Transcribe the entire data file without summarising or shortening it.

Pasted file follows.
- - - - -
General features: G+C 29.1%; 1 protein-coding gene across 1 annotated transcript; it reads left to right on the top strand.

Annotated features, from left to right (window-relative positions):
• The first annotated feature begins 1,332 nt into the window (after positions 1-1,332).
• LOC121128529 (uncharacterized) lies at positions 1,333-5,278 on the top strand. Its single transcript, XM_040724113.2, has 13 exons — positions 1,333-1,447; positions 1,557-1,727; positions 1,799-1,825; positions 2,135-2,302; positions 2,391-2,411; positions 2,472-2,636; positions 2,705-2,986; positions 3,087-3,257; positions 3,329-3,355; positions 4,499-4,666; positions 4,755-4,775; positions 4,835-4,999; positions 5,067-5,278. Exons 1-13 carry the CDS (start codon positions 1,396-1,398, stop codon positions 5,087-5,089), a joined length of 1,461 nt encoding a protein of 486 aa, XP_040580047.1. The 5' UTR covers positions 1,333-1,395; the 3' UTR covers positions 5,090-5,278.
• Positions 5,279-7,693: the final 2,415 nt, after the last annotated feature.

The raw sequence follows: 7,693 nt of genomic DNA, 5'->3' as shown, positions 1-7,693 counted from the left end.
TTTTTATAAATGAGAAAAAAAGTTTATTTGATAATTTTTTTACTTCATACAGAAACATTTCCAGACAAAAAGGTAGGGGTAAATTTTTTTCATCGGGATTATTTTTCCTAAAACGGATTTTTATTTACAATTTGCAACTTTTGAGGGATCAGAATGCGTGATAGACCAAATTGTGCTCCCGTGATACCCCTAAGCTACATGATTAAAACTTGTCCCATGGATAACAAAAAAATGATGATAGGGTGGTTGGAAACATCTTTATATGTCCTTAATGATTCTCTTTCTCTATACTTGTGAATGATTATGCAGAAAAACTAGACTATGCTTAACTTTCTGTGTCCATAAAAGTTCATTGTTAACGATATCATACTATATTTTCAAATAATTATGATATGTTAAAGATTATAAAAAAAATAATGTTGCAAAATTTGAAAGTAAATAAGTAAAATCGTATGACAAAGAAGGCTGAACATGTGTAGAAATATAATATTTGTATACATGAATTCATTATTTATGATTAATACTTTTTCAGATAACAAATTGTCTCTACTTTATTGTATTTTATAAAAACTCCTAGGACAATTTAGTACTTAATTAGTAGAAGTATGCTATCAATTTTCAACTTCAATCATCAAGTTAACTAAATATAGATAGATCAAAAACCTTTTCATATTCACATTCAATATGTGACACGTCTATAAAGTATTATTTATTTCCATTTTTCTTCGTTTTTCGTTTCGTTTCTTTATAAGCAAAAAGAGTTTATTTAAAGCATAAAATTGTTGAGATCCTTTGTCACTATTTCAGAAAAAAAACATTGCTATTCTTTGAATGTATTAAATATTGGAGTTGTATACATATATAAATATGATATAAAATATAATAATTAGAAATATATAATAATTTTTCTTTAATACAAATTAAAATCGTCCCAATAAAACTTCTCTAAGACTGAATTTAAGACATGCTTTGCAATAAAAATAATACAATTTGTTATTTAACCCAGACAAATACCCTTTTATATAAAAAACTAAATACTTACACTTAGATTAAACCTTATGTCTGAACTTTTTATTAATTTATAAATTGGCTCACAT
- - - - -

General features: G+C 29.1%; 1 protein-coding gene across 1 annotated transcript; it reads left to right on the top strand.

Annotated features, from left to right (window-relative positions):
• The first annotated feature begins 1,332 nt into the window (after positions 1-1,332).
• LOC121128529 (uncharacterized) lies at positions 1,333-5,278 on the top strand. Its single transcript, XM_040724113.2, has 13 exons — positions 1,333-1,447; positions 1,557-1,727; positions 1,799-1,825; positions 2,135-2,302; positions 2,391-2,411; positions 2,472-2,636; positions 2,705-2,986; positions 3,087-3,257; positions 3,329-3,355; positions 4,499-4,666; positions 4,755-4,775; positions 4,835-4,999; positions 5,067-5,278. Exons 1-13 carry the CDS (start codon positions 1,396-1,398, stop codon positions 5,087-5,089), a joined length of 1,461 nt encoding a protein of 486 aa, XP_040580047.1. The 5' UTR covers positions 1,333-1,395; the 3' UTR covers positions 5,090-5,278.
• Positions 5,279-7,693: the final 2,415 nt, after the last annotated feature.

The raw sequence follows: 7,693 nt of genomic DNA, 5'->3' as shown, positions 1-7,693 counted from the left end.
TTTTTATAAATGAGAAAAAAAGTTTATTTGATAATTTTTTTACTTCATACAGAAACATTTCCAGACAAAAAGGTAGGGGTAAATTTTTTTCATCGGGATTATTTTTCCTAAAACGGATTTTTATTTACAATTTGCAACTTTTGAGGGATCAGAATGCGTGATAGACCAAATTGTGCTCCCGTGATACCCCTAAGCTACATGATTAAAACTTGTCCCATGGATAACAAAAAAATGATGATAGGGTGGTTGGAAACATCTTTATATGTCCTTAATGATTCTCTTTCTCTATACTTGTGAATGATTATGCAGAAAAACTAGACTATGCTTAACTTTCTGTGTCCATAAAAGTTCATTGTTAACGATATCATACTATATTTTCAAATAATTATGATATGTTAAAGATTATAAAAAAAATAATGTTGCAAAATTTGAAAGTAAATAAGTAAAATCGTATGACAAAGAAGGCTGAACATGTGTAGAAATATAATATTTGTATACATGAATTCATTATTTATGATTAATACTTTTTCAGATAACAAATTGTCTCTACTTTATTGTATTTTATAAAAACTCCTAGGACAATTTAGTACTTAATTAGTAGAAGTATGCTATCAATTTTCAACTTCAATCATCAAGTTAACTAAATATAGATAGATCAAAAACCTTTTCATATTCACATTCAATATGTGACACGTCTATAAAGTATTATTTATTTCCATTTTTCTTCGTTTTTCGTTTCGTTTCTTTATAAGCAAAAAGAGTTTATTTAAAGCATAAAATTGTTGAGATCCTTTGTCACTATTTCAGAAAAAAAACATTGCTATTCTTTGAATGTATTAAATATTGGAGTTGTATACATATATAAATATGATATAAAATATAATAATTAGAAATATATAATAATTTTTCTTTAATACAAATTAAAATCGTCCCAATAAAACTTCTCTAAGACTGAATTTAAGACATGCTTTGCAATAAAAATAATACAATTTGTTATTTAACCCAGACAAATACCCTTTTATATAAAAAACTAAATACTTACACTTAGATTAAACCTTATGTCTGAACTTTTTATTAATTTATAAATTGGCTCACAT